Victim Voices

All statements on this page were submitted by verified survivors of abuse at Kanakuk Kamps. They reflect the views of the author(s) and do not necessarily reflect the views of other survivors or No More Victims, LLC.

My Story: Kamp Kulture & Creepy Corbie

My favorite thing to do as a child was to horseback ride and I loved being around animals – especially horses. I took riding lessons, helped out (as best I could) at the local stables, and I’d spend a few weeks during my summers at a horseback riding camp.
One summer was different. I was about eleven or twelve years old and my parents announced they were traveling to Missouri during the summer. They would find something appropriate for me to do while my dad attended to some business and my mom explored Branson and relaxed at the hotel. I was going to camp – a new camp.

My Son Was Abused in 1994 and Joe White Knew

I am the mother of a son who was molested by a Kanakuk counselor named Paul Green in 1994 and Joe White was told about it.
It seems a little late in 2003 to be training counselors when they already had problems with counselors before 2003.

This Is for the Victims That Don’t Have a Voice

In 2021, over 20 years after I had been sexually abused at Kanakuk, I Googled “Kanakuk Kamps” and learned that I was not alone. After reading the recent articles, I discovered that Pete Newman had other victims, and that the camp knew about Pete Newman sexually assaulting children as early as 1999. I also learned for the first time that there were other convicted child sexual abusers affiliated with Kanakuk. Once my family read the articles, too, they believed me.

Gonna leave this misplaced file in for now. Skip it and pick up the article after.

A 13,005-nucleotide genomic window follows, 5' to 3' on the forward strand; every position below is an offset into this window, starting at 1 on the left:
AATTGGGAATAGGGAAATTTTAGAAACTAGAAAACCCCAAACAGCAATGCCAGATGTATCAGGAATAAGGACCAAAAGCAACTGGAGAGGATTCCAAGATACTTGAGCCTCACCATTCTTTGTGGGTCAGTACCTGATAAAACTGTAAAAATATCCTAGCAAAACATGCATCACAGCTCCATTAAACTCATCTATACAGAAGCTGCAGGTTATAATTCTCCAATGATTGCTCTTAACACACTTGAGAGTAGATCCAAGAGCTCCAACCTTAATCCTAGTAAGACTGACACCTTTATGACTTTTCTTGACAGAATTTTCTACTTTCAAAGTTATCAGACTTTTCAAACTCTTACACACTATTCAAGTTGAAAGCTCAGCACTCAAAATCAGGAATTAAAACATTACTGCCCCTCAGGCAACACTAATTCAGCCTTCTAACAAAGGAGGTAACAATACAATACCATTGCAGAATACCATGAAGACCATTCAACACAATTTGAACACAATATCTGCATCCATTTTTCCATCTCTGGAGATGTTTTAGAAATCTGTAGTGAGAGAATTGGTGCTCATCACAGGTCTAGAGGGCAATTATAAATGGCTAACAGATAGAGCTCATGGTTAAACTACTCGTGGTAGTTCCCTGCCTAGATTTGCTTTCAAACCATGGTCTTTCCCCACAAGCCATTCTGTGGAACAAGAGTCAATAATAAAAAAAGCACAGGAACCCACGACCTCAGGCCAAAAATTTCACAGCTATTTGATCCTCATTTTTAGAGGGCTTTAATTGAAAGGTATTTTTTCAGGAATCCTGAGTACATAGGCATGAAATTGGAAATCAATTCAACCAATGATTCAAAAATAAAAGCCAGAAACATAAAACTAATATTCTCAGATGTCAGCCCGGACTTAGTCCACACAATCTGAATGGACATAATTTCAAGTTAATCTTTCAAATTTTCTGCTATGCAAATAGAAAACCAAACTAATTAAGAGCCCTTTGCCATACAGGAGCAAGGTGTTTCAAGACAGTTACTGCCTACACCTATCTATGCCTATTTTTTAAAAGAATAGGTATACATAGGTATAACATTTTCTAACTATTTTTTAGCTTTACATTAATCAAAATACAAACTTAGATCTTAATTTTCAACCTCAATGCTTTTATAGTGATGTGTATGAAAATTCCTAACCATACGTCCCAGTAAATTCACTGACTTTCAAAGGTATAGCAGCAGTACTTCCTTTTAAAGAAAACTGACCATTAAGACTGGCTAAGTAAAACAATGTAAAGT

Survivors Continue to be Treated as a Liability, Rather Than as People Suffering in Silence

Kanakuk Kamps put out an unsigned statement in its “Press” section on March 30, 2021, in response to a deluge of articles exposing the history of camp staff’s crimes against children. They say that they “are forever sorry.”
Using the same language victims and their families have heard for more than a decade, the statement alludes to Pete Newman’s arrest but ignores other convicted sex offenders affiliated with Kanakuk. They did more recently acknowledge Lee Bradberry’s crimes in a letter to families. Victims of other known Kanakuk-affiliated abusers remain unacknowledged and unseen, and survivors continue to express that they feel they are being treated as a liability, rather than as people suffering in silence.

The Perspective of a Victim Under an NDA: Enough is Enough

From the perspective of a victim under an NDA and confidentiality agreement fraudulently induced by Kanakuk Kamps— we deserve the right to have all of our voices heard and to bring our truth to light. We as survivors, family members, and loved ones should have the power to legally hold Joe White and Kanakuk Kamps responsible for the gross negligence they have exhibited, as well as all damages their negligence has ultimately caused.

A Survivor’s Request: Watch This Video

In this video you will see Kanakuk leaders explaining under oath what they knew years before Newman was arrested in 2009. You will see Joe White CEO, Doug Goodwin President, and Kris Cooper former director state that they knew that Newman was getting naked with under age boys on multiple occasions as early as 1999, and also sleeping one on one with them. These leaders dismissed his behavior as immature and didn’t fire him until there were charges for his arrest in 2009.